Environmentalists fight the deregulation of New York dairy farms

| August 9, 2013

A coalition of environmental groups has filed a lawsuit against the New York State Department of Environmental Conservation (DEC) for the deregulation of medium-sized dairy farms. The coalition claims that the DEC has violated both federal and state laws by easing regulations on farm waste management.

The DEC’s rolled back regulations for mid-sized Concentrated Animal Feeding Operations (CAFOs) in order to increase milk production and meet the skyrocketing demand for Greek yogurt. Unfortunately, this will adversely affect water and air quality.

Dairy farms

Dairy farms and their emissions are major contributors to climate change. From

What this deregulation means?

Previously, farms with more than 200 cows were classified as medium-size CAFOs, which meant they were subjected to strict waste management regulations. Now, farms with fewer than 300 cows are exempt from obtaining CAFO permits, allowing farmers to determine manure management and farm operations without DEC oversight. The coalition fears that this lack of oversight will lead to the contamination of nearby waters, as CAFO standards are designed to safeguard water bodies from the high levels of nitrogen and phosphorous transmitted by manure. Without CAFO permits, there’s no guarantee that water quality will be managed as per the Clean Water Act and New York water quality statutes.

“NYSDEC expects 285 farms to grow into the exempted size category in addition to the 72 that already exist, which would produce over three million pounds of additional wet manure each day and greatly increase the risk that such additional manure will be improperly managed, stored and land applied,” the coalition says in its complaint.

Environmental effects of the deregulation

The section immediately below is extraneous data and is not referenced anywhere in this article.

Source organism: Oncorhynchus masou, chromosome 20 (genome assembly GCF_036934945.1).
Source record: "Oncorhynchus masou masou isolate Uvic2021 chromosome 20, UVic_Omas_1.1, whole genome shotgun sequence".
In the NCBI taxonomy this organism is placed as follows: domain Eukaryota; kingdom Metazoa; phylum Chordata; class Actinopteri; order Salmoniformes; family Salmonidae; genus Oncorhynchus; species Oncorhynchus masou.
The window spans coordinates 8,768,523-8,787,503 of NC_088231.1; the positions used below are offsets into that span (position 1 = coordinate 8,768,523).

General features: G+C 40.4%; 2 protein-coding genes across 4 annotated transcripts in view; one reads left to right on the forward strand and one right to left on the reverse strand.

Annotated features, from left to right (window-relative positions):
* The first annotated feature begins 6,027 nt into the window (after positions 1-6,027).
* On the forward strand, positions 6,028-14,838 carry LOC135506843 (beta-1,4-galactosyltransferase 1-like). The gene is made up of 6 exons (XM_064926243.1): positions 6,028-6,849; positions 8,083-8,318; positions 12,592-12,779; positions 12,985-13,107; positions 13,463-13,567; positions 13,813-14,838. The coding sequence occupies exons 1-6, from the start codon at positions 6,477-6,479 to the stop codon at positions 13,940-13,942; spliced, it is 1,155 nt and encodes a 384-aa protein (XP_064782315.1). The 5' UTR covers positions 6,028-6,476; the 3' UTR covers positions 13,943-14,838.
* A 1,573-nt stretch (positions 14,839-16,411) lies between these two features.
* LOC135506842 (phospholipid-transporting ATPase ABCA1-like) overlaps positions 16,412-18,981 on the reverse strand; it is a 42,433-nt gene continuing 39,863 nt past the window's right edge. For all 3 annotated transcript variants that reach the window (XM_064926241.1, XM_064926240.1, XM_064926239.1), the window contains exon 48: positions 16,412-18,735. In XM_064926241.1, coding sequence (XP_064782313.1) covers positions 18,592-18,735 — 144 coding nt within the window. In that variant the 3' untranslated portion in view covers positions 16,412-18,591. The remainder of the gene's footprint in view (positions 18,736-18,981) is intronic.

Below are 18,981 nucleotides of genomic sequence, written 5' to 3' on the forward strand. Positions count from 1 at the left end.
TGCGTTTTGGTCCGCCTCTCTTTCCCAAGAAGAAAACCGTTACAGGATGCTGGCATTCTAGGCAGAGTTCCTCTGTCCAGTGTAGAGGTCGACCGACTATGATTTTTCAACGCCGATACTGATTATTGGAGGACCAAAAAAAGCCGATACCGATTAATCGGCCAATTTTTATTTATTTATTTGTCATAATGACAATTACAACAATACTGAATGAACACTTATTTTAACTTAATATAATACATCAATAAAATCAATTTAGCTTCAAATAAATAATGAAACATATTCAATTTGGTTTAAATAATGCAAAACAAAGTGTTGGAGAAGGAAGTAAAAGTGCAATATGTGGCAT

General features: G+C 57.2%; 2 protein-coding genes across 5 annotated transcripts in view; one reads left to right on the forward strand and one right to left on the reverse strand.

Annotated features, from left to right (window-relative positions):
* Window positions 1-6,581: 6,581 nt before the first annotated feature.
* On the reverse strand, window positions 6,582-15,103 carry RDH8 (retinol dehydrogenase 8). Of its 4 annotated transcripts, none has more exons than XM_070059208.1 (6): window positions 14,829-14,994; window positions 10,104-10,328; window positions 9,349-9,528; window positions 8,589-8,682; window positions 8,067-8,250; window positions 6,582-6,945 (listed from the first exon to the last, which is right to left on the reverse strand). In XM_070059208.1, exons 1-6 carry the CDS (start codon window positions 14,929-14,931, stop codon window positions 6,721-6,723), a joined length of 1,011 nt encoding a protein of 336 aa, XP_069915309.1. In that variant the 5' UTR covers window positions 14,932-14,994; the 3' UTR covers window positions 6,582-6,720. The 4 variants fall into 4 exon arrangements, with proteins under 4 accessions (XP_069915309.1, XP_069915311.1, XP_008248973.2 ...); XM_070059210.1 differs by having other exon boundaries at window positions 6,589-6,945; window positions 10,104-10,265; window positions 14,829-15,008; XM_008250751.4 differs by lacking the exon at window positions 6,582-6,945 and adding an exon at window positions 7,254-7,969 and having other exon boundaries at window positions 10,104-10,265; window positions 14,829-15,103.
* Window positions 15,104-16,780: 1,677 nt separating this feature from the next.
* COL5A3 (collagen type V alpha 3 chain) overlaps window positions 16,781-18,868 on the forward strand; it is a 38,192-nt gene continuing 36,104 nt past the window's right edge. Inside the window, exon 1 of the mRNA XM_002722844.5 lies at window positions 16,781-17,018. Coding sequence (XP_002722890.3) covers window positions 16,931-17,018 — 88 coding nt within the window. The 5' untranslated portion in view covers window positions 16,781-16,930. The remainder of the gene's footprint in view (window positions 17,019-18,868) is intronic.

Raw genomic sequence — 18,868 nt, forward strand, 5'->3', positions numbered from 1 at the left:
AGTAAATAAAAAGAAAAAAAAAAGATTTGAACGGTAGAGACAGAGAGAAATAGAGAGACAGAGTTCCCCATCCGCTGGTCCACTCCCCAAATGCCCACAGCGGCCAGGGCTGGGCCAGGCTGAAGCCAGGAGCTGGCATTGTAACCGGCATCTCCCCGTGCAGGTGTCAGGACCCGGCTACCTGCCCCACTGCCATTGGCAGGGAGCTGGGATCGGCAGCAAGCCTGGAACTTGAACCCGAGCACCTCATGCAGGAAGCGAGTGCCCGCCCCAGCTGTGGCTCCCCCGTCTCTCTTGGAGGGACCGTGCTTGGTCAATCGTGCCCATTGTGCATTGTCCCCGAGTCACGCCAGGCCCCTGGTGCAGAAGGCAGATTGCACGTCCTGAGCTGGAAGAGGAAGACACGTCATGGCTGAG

Although, previous regulations may have seemed to be an unnecessary burden on mid-sized farms, they are needed to manage the massive amount of pollutants emitted by CAFOs. In fact, CAFOs are the largest nitrogen polluters in the country and major contributors to climate change.



Greek Yogurt

As the demand for Greek yogurt increases, so does pollution. From tbiley.



Studies cited by the group filing the lawsuit suggest that excessive manure on farmland, if not managed properly, could flow into streams and rivers, resulting in the pollution of drinking water and exposure to pathogens transported by animal waste.

Because New York State is a large producer of Greek yogurt, the DEC decision would also lead to more gallons of by-product acid whey, which is toxic in nature and can kill aquatic life if dumped or disposed of improperly.

Reasons for deregulation of dairy farms

Proponents of the deregulation believe that the CAFO standards are too expensive and discourage farm expansion. Most small dairy farms with 200 cows or less have simple waste management systems. Upgrading these systems to meet the CAFO regulations would mean a substantial investment.

CAFO requirements, as per the Governor’s office, are a costly regulatory burden on small farms. Eliminating them may allow farmers to reinvest their resources into expanding their operations to supporting the state’s growing demand Greek yogurt.

However, while the DEC believes it is mitigating costs by reducing regulatory burden, it is really just transferring these costs to the public, who will ultimately have to pay the price for consuming water of diminishing quality. Moreover, to some, a relaxation in regulations to allow dairy farm expansion seems like a lop-sided bargain since the cost of expansion is far greater than what dairy farm operators would have to pay to meet CAFO regulations.

DEC spokesman, Peter Constantakes assured the public that the revised regulations, which took effect in May, will continue to ensure the protection of water quality while reducing a regulatory burden on small farms. He declined to comment on the lawsuit.

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Category: Food, Regulations

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